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James Frey’s Fiction Factory


James Frey and Some of His Social Circle: Larry Gagosian and Salman Rushdie.  

Simonoff began circulating the manuscript as an anonymous collaboration between a New York Times best-selling author and a young up-and-coming writer. Publishing houses weren’t certain how to respond. Then, in June 2009, a bidding war ignited for the film rights, between J. J. Abrams and a joint proposal from Steven Spielberg and Michael Bay. Spielberg and Bay won, for a reported high-six-figure deal. This, in turn, sparked publishing interest, and HarperCollins won the book rights. Together, Frey and Hughes signed a four-book deal. Rights to I Am Number Four have since been sold in 44 countries, and, at last count, has been translated into 21 languages.

In the weeks after Frey spoke to our writing seminar, I watched as other students began contacting him. Not all the pitches were accepted. One Columbia student, Jesse Thiessen, submitted an idea about high-school theater students who coalesce around a father figure who develops skin cancer; Frey’s assistant replied, “I’m sorry, but we’re looking for high-concept ideas that we can pitch in one sentence. We know it sounds cynical, but it’s what we know we can sell.” But two students who were in the February seminar were eventually accepted by Frey, as were at least four more from Columbia’s M.F.A. program.

This is the essence of the terms being offered by Frey’s company Full Fathom Five: In exchange for delivering a finished book within a set number of months, the writer would receive $250 (some contracts allowed for another $250 upon completion), along with a percentage of all revenue generated by the project, including television, film, and merchandise rights—30 percent if the idea was originally Frey’s, 40 percent if it was originally the writer’s. The writer would be financially responsible for any legal action brought against the book but would not own its copyright. Full Fathom Five could use the writer’s name or a pseudonym without his or her permission, even if the writer was no longer involved with the series, and the company could substitute the writer’s full name for a pseudonym at any point in the future. The writer was forbidden from signing contracts that would “conflict” with the project; what that might be wasn’t specified. The writer would not have approval over his or her publicity, pictures, or biographical materials. There was a $50,000 penalty if the writer publicly admitted to working with Full Fathom Five without permission.

Some writers consulted lawyers; some just signed on the dotted line. “It’s a crappy deal but a great opportunity” is how one writer put it.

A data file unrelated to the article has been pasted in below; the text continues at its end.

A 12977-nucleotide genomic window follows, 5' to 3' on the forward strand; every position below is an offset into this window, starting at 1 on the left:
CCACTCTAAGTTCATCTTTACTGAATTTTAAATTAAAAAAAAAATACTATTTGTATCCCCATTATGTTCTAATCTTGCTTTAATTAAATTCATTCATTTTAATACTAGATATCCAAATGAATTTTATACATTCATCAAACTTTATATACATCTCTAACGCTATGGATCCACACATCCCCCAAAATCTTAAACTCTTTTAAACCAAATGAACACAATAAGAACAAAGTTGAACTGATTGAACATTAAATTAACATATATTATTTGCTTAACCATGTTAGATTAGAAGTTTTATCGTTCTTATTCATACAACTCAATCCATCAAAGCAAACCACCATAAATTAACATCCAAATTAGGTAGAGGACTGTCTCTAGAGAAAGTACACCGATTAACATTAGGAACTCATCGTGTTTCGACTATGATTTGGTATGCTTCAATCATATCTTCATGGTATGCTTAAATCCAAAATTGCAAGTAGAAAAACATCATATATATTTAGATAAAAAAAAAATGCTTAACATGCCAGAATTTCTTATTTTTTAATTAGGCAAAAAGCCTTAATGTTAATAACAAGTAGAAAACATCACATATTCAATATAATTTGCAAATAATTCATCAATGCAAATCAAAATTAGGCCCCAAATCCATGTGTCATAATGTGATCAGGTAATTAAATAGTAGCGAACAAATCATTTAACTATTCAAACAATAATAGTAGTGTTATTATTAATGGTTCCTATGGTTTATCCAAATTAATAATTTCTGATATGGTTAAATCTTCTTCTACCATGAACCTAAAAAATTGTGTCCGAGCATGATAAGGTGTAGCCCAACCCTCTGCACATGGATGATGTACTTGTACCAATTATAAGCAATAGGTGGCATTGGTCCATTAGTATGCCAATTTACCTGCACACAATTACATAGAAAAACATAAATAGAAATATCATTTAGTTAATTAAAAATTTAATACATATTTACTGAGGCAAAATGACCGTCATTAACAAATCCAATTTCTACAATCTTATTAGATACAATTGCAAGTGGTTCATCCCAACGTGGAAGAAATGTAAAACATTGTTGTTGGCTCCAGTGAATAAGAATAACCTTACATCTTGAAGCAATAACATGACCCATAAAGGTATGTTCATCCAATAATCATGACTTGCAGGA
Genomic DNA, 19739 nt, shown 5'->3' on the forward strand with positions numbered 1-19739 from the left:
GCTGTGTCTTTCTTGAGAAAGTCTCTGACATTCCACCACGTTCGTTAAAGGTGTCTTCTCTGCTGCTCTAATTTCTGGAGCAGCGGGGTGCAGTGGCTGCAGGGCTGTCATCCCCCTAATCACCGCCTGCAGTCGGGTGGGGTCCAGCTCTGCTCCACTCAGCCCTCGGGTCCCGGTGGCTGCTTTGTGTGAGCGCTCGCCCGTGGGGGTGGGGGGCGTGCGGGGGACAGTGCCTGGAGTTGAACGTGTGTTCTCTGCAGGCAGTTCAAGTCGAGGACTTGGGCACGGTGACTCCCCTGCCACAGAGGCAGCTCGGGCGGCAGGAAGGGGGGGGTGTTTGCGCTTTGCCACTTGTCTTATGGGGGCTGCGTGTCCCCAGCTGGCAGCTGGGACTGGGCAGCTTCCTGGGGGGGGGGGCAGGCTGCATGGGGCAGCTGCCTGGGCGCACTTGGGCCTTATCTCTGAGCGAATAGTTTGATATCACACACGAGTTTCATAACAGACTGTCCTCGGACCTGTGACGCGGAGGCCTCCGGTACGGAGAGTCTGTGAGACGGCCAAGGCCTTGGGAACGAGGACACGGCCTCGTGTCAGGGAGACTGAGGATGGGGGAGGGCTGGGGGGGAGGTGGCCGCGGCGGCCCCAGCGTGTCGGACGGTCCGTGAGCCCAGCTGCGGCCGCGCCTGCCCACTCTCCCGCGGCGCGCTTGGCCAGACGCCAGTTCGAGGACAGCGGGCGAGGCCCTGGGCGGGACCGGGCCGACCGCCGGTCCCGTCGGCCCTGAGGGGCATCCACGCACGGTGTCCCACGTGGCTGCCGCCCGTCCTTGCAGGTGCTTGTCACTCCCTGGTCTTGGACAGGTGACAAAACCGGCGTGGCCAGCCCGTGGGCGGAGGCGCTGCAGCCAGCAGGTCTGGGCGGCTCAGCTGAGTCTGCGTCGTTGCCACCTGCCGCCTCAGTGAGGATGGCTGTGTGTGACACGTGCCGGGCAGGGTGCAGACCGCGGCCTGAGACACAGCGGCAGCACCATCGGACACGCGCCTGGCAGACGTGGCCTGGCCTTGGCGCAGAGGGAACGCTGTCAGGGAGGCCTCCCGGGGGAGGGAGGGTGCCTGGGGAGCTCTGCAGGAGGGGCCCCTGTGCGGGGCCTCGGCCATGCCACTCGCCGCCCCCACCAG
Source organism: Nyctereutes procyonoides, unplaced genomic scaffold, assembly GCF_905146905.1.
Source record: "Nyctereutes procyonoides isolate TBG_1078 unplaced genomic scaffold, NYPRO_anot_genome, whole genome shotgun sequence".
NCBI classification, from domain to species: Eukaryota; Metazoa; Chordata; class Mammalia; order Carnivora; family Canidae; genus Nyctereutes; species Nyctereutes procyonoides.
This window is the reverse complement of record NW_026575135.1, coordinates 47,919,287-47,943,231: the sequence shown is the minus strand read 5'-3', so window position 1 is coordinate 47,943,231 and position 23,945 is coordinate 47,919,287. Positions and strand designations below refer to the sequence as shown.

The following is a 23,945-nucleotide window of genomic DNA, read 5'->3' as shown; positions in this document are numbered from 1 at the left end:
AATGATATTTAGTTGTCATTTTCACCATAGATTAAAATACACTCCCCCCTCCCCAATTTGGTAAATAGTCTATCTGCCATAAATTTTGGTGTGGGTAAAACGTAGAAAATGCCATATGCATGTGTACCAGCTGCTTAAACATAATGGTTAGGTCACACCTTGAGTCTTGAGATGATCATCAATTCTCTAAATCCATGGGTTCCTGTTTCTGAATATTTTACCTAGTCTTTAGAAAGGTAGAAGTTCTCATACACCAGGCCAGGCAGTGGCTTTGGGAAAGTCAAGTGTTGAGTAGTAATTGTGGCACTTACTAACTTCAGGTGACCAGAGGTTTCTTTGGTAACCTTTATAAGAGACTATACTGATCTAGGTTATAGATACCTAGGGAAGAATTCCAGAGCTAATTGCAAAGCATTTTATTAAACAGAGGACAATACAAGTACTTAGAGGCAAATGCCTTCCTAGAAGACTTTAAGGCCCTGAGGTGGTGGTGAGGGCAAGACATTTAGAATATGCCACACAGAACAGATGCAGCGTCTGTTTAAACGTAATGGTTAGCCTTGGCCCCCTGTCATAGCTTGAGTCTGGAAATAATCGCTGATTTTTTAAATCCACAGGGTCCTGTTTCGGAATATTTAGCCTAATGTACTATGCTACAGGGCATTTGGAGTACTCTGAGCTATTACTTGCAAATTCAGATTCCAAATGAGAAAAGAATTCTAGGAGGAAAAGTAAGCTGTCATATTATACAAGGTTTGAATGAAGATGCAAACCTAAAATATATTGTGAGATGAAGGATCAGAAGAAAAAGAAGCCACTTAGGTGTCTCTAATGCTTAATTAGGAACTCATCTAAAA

After Frey’s forced mea culpa on Oprah in 2006, Riverhead dropped his two-book contract and his agent Kassie Evashevski moved on, explaining to Publishers Weekly that “it became impossible for me to maintain a relationship once the trust had been broken.” That wasn’t the worst of it, though. There was a barrage of lawsuits from Frey’s readers, which resulted in a class-action lawsuit that settled for $2.35 million. Tracked and harassed by reporters, he fled to the south of France for two months. Upon his return, his reputation and the media frenzy were as he had left them.

By the spring of 2008, however, he was again becoming a fixture in the downtown art and literary scene. He had released a novel, Bright Shiny Morning, for which he received a reported $1.5 million advance. It was met with mixed reviews and featured a cover designed by Richard Prince. Frey collaborated with photographer Terry Richardson on a book called Wives, Wheels, Weapons. At a Strand book signing, Frey said, “The idea was just to do a cool book that would piss people off.” He also launched Half Gallery, a collaboration with designer Andy Spade and former BlackBook magazine editor Bill Powers, in a tiny gallery space on Forsyth Street.

Now 41, Frey and his wife, Maya, live with their two children in a loft surrounded by a stunning collection of modern art. In July 2008, the couple lost their newborn to spinal muscular atrophy. “I’ve been through some difficult things in my life,” Frey told Vanity Fair last year. “Nothing comes close to this.” He and his wife have since adopted a young boy from a Russian orphanage. This summer, he finished a new book, called The Final Testament of the Holy Bible, a novel about a man living in New York City who might be Christ but also might be the Jewish Messiah. He told us at the seminar that a limited edition of the book—bejeweled, platinum-covered, designed by Damien Hirst—is set to release next Easter. (It now appears that these limited editions will be not by Hirst but by Richard Prince, Ed Ruscha, and Richard Phillips instead.) It will then sell in a conventional hardback form in dozens of countries, but Frey had pointedly told us he had decided not to sell it in the U.S.—a thumbing of the nose at the American literary Establishment, though it appears now that he has reneged on his threat and will publish here after all.

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